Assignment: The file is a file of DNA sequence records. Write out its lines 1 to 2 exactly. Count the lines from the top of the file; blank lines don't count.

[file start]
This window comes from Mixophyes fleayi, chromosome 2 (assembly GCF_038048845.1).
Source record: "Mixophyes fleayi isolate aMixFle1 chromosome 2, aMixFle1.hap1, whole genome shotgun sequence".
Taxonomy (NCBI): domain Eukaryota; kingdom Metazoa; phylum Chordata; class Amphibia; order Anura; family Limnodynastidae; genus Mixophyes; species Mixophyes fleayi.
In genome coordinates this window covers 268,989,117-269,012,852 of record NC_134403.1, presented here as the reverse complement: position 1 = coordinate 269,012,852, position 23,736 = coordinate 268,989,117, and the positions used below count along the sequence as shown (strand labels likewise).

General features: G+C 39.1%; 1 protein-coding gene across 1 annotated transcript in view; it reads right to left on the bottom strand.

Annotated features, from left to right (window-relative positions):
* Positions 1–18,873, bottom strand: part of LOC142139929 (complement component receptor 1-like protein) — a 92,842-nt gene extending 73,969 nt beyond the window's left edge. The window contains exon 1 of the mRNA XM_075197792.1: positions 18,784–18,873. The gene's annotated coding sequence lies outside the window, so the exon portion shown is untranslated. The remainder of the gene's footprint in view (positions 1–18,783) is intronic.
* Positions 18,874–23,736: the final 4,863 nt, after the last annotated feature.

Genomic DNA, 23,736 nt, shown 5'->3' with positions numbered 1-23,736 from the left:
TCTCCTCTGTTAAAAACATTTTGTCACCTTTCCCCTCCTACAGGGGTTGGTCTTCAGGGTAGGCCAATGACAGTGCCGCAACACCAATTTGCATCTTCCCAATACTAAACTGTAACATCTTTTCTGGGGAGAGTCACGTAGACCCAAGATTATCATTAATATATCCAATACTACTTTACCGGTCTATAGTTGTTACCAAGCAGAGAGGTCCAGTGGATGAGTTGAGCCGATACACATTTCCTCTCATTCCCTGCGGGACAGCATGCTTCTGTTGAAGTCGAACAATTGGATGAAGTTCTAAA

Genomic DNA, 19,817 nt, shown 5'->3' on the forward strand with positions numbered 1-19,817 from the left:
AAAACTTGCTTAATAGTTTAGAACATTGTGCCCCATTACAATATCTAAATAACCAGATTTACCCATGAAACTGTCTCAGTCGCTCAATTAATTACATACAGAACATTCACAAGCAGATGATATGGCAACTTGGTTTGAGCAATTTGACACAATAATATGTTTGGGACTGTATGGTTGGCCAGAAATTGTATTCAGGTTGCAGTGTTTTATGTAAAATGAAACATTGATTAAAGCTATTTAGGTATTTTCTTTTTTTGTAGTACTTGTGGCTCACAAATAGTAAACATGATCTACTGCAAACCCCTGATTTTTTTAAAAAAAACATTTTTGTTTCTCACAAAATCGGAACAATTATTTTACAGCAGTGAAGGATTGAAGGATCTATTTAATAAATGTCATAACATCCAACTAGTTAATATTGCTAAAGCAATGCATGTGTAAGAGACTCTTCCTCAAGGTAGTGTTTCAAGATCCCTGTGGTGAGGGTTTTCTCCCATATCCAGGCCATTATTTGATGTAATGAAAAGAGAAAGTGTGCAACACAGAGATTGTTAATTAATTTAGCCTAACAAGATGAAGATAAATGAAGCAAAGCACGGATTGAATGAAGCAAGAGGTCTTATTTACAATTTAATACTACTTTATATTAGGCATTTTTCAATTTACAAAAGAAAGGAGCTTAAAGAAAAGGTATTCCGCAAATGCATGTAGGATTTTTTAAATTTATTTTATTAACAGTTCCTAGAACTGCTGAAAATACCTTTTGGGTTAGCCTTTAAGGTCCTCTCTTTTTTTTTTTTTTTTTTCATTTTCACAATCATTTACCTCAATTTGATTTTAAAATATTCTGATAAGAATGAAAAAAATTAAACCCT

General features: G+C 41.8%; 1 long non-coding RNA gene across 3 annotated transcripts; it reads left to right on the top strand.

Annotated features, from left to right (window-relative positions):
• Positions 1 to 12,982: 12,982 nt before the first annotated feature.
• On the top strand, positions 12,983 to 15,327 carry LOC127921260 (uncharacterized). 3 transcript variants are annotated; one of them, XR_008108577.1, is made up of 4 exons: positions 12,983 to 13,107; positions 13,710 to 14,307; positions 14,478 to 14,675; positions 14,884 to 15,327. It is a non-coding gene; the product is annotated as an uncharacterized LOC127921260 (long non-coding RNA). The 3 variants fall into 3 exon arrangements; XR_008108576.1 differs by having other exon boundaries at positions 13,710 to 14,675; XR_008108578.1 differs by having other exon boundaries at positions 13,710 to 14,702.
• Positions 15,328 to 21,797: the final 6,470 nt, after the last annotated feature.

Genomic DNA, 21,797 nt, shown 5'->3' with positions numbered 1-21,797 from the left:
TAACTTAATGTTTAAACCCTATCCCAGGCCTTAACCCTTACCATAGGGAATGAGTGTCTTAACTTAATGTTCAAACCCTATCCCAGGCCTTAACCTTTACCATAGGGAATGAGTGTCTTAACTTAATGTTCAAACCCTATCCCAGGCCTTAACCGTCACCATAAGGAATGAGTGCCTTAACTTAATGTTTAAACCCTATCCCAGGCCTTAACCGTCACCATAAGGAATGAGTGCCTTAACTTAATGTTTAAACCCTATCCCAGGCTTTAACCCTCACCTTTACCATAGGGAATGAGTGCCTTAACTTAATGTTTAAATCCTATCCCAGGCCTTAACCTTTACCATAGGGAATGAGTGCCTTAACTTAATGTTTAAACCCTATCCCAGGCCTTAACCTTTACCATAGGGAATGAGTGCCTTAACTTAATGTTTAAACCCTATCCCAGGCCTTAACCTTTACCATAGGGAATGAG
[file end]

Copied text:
This window comes from Mixophyes fleayi, chromosome 2 (assembly GCF_038048845.1).
Source record: "Mixophyes fleayi isolate aMixFle1 chromosome 2, aMixFle1.hap1, whole genome shotgun sequence".